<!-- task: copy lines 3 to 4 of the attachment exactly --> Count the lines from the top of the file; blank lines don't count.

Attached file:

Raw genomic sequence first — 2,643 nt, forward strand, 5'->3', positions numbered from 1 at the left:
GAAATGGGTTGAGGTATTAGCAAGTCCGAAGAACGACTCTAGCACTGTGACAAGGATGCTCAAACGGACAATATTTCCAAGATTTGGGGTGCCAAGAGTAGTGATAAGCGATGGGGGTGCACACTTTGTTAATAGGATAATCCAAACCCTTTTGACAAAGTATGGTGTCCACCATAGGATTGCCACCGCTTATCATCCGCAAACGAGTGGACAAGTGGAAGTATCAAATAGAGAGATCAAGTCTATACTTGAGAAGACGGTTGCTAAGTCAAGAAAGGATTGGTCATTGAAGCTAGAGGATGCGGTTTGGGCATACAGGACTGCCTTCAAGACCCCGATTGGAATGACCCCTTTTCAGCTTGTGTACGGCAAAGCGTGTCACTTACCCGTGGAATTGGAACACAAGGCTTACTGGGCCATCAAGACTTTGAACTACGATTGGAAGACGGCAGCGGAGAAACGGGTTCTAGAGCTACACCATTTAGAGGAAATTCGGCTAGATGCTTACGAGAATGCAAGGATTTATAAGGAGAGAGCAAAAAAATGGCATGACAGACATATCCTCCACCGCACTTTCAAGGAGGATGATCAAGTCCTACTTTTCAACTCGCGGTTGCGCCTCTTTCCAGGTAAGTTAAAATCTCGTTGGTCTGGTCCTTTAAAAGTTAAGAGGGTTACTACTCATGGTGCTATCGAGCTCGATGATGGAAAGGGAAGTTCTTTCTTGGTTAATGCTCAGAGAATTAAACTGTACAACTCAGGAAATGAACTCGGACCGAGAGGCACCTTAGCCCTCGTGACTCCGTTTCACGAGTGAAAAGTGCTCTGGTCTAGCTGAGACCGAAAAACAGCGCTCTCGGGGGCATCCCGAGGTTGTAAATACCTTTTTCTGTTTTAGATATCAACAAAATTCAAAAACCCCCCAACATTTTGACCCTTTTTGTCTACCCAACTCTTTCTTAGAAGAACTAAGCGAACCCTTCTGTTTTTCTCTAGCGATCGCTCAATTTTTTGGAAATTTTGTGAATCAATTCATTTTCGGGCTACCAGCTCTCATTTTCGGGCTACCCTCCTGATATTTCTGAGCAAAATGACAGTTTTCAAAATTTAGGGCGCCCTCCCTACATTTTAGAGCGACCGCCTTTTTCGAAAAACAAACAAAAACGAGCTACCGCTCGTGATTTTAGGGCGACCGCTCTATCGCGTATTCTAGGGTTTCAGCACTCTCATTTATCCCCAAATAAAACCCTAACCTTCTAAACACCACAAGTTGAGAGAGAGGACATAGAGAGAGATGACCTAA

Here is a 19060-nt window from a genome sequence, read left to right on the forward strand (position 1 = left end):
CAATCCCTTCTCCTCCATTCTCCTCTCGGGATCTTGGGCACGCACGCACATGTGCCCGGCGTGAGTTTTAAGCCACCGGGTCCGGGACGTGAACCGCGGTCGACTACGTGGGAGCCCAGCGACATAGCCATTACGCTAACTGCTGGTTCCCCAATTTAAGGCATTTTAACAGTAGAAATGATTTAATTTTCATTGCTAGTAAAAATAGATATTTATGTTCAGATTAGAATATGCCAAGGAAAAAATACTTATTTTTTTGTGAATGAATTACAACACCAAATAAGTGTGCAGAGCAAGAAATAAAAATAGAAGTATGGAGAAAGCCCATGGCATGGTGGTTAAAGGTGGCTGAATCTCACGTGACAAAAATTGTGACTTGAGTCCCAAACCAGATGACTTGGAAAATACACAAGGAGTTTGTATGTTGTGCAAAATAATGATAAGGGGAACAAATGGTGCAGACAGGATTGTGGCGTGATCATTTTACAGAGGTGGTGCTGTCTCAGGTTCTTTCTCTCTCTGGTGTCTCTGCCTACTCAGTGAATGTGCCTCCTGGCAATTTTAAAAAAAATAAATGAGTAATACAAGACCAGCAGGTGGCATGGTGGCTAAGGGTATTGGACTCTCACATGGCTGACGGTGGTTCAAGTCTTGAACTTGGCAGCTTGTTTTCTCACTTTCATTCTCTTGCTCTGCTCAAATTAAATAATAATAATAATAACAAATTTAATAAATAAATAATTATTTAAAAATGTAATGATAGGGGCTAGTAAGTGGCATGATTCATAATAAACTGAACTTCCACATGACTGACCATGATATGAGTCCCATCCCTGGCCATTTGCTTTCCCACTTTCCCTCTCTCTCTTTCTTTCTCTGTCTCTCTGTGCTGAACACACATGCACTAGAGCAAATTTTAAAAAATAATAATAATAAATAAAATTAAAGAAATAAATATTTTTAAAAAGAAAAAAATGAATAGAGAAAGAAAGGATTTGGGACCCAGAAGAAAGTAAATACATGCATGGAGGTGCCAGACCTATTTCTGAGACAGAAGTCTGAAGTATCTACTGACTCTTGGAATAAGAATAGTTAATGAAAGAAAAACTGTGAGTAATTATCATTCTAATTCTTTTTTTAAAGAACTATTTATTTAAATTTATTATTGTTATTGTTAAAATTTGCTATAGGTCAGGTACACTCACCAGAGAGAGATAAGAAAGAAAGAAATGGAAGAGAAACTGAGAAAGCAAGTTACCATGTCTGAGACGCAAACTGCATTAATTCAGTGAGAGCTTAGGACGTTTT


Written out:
Here is a 19060-nt window from a genome sequence, read left to right on the forward strand (position 1 = left end):
CAATCCCTTCTCCTCCATTCTCCTCTCGGGATCTTGGGCACGCACGCACATGTGCCCGGCGTGAGTTTTAAGCCACCGGGTCCGGGACGTGAACCGCGGTCGACTACGTGGGAGCCCAGCGACATAGCCATTACGCTAACTGCTGGTTCCCCAATTTAAGGCATTTTAACAGTAGAAATGATTTAATTTTCATTGCTAGTAAAAATAGATATTTATGTTCAGATTAGAATATGCCAAGGAAAAAATACTTATTTTTTTGTGAATGAATTACAACACCAAATAAGTGTGCAGAGCAAGAAATAAAAATAGAAGTATGGAGAAAGCCCATGGCATGGTGGTTAAAGGTGGCTGAATCTCACGTGACAAAAATTGTGACTTGAGTCCCAAACCAGATGACTTGGAAAATACACAAGGAGTTTGTATGTTGTGCAAAATAATGATAAGGGGAACAAATGGTGCAGACAGGATTGTGGCGTGATCATTTTACAGAGGTGGTGCTGTCTCAGGTTCTTTCTCTCTCTGGTGTCTCTGCCTACTCAGTGAATGTGCCTCCTGGCAATTTTAAAAAAAATAAATGAGTAATACAAGACCAGCAGGTGGCATGGTGGCTAAGGGTATTGGACTCTCACATGGCTGACGGTGGTTCAAGTCTTGAACTTGGCAGCTTGTTTTCTCACTTTCATTCTCTTGCTCTGCTCAAATTAAATAATAATAATAATAACAAATTTAATAAATAAATAATTATTTAAAAATGTAATGATAGGGGCTAGTAAGTGGCATGATTCATAATAAACTGAACTTCCACATGACTGACCATGATATGAGTCCCATCCCTGGCCATTTGCTTTCCCACTTTCCCTCTCTCTCTTTCTTTCTCTGTCTCTCTGTGCTGAACACACATGCACTAGAGCAAATTTTAAAAAATAATAATAATAAATAAAATTAAAGAAATAAATATTTTTAAAAAGAAAAAAATGAATAGAGAAAGAAAGGATTTGGGACCCAGAAGAAAGTAAATACATGCATGGAGGTGCCAGACCTATTTCTGAGACAGAAGTCTGAAGTATCTACTGACTCTTGGAATAAGAATAGTTAATGAAAGAAAAACTGTGAGTAATTATCATTCTAATTCTTTTTTTAAAGAACTATTTATTTAAATTTATTATTGTTATTGTTAAAATTTGCTATAGGTCAGGTACACTCACCAGAGAGAGATAAGAAAGAAAGAAATGGAAGAGAAACTGAGAAAGCAAGTTACCATGTCTGAGACGCAAACTGCATTAATTCAGTGAGAGCTTAGGACGTTTT